Peter,
      Amen. I totally want to follow the example of Christ – inclusive, compassionate, loving. I know I fall terribly short of that ideal. Their Jesus doesn’t seem to bear any resemblance to mine. I’m so at a loss to understand how we can claim the same religion. I’ll try to take your sage advice – stay focused on my Jesus.

  4. Quackzalcoatl

    Ford, I don’t blame you for feeling this way. What a terrible witness for Christ’s redemptive love. As a conservative-minded Christian, I’m ashamed to be associated with such obvious bigotry. I am so sorry, my dear friend.

    • Ford Post author

      Thanks so much Q. I try really hard not to use the word bigotry, but I can’t think of a better one to describe this situation. The intensity of the hate sent me reeling. Thanks for reminding me that there are NALT conservatives too (ironically, I might put myself in that category).

      • Quackzalcoatl

        Ford, I know you and I have had the same internal debates going about reconciling this apparent rift in Scripture — trying to adhere to traditional understanding and stay attuned to the Holy Spirit, without denying love and matrimony to those who were born differently than the “ideal.” I still believe your approach has been the right one — you act not out of defiance, but with a humble heart and an earnestness for righteousness. You remain one of the finest examples of true Christianity I’ve ever come across.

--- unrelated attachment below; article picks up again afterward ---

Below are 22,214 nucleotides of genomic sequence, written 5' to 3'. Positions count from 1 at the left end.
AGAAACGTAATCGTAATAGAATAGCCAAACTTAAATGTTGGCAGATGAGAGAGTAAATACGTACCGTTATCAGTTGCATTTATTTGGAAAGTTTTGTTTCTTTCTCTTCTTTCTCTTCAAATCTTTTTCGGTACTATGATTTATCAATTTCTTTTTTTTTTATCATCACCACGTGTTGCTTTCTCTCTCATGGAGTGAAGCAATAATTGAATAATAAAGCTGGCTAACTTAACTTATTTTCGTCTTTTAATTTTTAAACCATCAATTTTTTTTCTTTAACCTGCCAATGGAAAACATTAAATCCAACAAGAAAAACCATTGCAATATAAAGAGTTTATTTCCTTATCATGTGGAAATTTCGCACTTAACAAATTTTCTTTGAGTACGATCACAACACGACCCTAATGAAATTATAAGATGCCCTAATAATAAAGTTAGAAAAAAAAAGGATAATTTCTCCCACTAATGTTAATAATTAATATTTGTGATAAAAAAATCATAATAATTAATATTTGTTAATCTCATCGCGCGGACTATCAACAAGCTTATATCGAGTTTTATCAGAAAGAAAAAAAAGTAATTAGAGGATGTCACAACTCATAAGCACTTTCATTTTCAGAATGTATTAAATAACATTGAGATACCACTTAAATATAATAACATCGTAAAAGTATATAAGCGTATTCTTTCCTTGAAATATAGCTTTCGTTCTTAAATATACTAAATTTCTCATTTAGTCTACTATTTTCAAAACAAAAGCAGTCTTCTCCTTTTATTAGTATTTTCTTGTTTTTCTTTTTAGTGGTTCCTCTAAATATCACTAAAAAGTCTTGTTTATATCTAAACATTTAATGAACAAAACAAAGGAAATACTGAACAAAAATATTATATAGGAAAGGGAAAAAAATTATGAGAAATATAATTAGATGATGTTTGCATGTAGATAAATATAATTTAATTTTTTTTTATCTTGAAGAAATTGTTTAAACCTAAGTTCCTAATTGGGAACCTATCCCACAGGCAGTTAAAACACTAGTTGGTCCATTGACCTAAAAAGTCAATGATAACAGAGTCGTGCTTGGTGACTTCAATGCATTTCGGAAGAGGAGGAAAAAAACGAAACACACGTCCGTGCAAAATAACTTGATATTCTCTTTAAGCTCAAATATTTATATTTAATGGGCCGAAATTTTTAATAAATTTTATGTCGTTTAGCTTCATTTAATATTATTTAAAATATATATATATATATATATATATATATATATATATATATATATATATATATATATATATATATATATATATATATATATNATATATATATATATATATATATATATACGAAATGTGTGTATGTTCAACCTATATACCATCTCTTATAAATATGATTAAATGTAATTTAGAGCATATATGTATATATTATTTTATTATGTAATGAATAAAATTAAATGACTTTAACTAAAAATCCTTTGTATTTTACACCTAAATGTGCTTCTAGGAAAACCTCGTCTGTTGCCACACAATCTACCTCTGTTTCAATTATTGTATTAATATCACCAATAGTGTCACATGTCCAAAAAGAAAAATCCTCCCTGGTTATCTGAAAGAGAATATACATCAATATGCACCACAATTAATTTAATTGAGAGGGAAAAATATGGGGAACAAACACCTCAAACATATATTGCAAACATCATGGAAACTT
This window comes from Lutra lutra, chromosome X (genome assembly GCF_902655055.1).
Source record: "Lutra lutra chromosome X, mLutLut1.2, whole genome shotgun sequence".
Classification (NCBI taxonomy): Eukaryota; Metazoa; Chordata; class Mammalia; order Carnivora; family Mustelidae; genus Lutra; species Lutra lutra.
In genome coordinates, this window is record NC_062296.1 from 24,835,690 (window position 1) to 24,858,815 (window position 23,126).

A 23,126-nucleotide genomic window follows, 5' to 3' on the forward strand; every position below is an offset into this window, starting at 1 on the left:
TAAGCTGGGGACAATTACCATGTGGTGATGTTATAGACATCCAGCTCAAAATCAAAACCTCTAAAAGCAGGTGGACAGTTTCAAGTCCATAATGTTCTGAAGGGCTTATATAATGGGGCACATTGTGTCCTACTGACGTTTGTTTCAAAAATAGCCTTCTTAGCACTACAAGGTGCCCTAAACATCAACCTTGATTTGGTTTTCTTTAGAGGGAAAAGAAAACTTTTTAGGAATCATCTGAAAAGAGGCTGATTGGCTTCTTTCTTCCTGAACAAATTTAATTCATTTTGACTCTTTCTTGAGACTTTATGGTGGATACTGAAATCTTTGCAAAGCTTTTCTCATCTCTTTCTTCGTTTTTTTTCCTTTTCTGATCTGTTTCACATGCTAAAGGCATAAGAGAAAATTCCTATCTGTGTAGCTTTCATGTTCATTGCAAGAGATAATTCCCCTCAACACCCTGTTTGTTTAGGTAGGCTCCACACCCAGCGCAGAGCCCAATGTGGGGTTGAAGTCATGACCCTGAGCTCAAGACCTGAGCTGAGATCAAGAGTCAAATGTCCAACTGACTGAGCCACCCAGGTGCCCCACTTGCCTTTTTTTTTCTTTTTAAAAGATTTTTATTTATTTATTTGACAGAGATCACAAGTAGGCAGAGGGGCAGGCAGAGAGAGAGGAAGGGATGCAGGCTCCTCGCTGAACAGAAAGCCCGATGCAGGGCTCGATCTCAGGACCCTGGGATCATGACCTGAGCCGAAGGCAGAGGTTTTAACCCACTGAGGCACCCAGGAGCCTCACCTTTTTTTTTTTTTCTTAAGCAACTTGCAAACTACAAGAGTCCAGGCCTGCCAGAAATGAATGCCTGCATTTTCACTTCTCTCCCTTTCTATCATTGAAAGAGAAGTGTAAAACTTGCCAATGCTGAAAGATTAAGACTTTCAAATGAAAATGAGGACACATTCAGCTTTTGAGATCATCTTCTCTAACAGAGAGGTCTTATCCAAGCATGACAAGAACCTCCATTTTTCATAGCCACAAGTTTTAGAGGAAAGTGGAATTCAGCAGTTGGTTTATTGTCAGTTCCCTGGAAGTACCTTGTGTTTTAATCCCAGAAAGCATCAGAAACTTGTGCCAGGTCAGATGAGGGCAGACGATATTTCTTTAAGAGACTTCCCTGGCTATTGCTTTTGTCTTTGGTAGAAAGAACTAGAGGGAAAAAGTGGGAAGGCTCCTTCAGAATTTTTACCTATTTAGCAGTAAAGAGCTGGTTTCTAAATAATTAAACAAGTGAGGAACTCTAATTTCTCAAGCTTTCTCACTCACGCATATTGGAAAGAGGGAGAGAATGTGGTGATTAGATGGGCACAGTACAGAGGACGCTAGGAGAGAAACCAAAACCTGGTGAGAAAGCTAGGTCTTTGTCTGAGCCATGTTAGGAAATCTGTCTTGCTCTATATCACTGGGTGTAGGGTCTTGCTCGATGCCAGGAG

As I’ve said so many times to anyone who’d listen, I would rather err on the side of love and genuine compassion than to be a part of denying you — and anyone like you — the same soulful connectedness we all so passionately seek. God knows my heart — and yours. We are not wrong in this. Stay strong, and pray for those whose actions counteract the love we know in Christ. We are bearers of the Light, we are brothers in arms!

  5. Valentine Logar

    There are no words that will lift your spirit from this. I can only say this to you, their actions do not represent all Christians. In truth, their actions represent only the voice of a few, a sad small few. I don’t think you are wrong in your observation of them, but they are not the whole body only the parasite that resides upon it, feeding and making it ill.

    It is truly unfortunate that this is what many of us see as the entire face of Christianity. It is no wonder it loses more from the door of the church each day.

    I do hope you find your way back to faith if this is what you desire.

    • Ford Post author

      Hi Valentine,
      Thank you for your encouragement. You say “their actions represent only the voice of a few, a sad small few.” Unfortunately, that’s not true.

      I know there are communities of affirming Christians. But they are a small (but growing) minority. Russell Moore speaks on behalf of the Southern Baptist Convention which is by far the largest US denomination. Not only did he not extend grace to people who believe differently, he suggested that gay people are evil and bringing God’s judgment. He elevated anti-gay sexual ethics to a primary theological concern. I’ve heard others calling for the establishment of new creeds that include heterosexist sexual ethics.

      Make no mistake, anti-gay Christians hold the majority belief. I already knew that, and I think that will change over time. But I didn’t understand that they held their beliefs with such hatred and malice. That doesn’t look like Jesus to me at all.

  6. Anastasia Beaverhausen

    Ford, your faith died when you started sharing your hate and bigotry; suck it up big boy, no pun intended.

    I was raised a Southern Baptist but left the first time the Minister stood up in front of the parishioners and exposed his bigotry.

    Bigotry is more likely to destroy this country, than Gay and Lesbianism.